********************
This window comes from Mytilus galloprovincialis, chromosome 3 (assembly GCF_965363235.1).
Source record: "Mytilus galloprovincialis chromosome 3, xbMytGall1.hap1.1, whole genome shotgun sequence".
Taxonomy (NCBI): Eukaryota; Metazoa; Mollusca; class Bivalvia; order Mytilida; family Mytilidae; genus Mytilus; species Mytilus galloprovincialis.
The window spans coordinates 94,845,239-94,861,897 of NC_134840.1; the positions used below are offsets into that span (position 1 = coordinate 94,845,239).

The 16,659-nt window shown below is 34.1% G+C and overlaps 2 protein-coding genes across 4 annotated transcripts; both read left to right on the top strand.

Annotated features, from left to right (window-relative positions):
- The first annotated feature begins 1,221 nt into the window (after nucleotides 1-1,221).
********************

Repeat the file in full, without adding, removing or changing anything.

This window comes from Mytilus galloprovincialis, chromosome 3 (assembly GCF_965363235.1).
Source record: "Mytilus galloprovincialis chromosome 3, xbMytGall1.hap1.1, whole genome shotgun sequence".
Taxonomy (NCBI): Eukaryota; Metazoa; Mollusca; class Bivalvia; order Mytilida; family Mytilidae; genus Mytilus; species Mytilus galloprovincialis.
The window spans coordinates 94,845,239-94,861,897 of NC_134840.1; the positions used below are offsets into that span (position 1 = coordinate 94,845,239).

The 16,659-nt window shown below is 34.1% G+C and overlaps 2 protein-coding genes across 4 annotated transcripts; both read left to right on the top strand.

Annotated features, from left to right (window-relative positions):
- The first annotated feature begins 1,221 nt into the window (after nucleotides 1-1,221).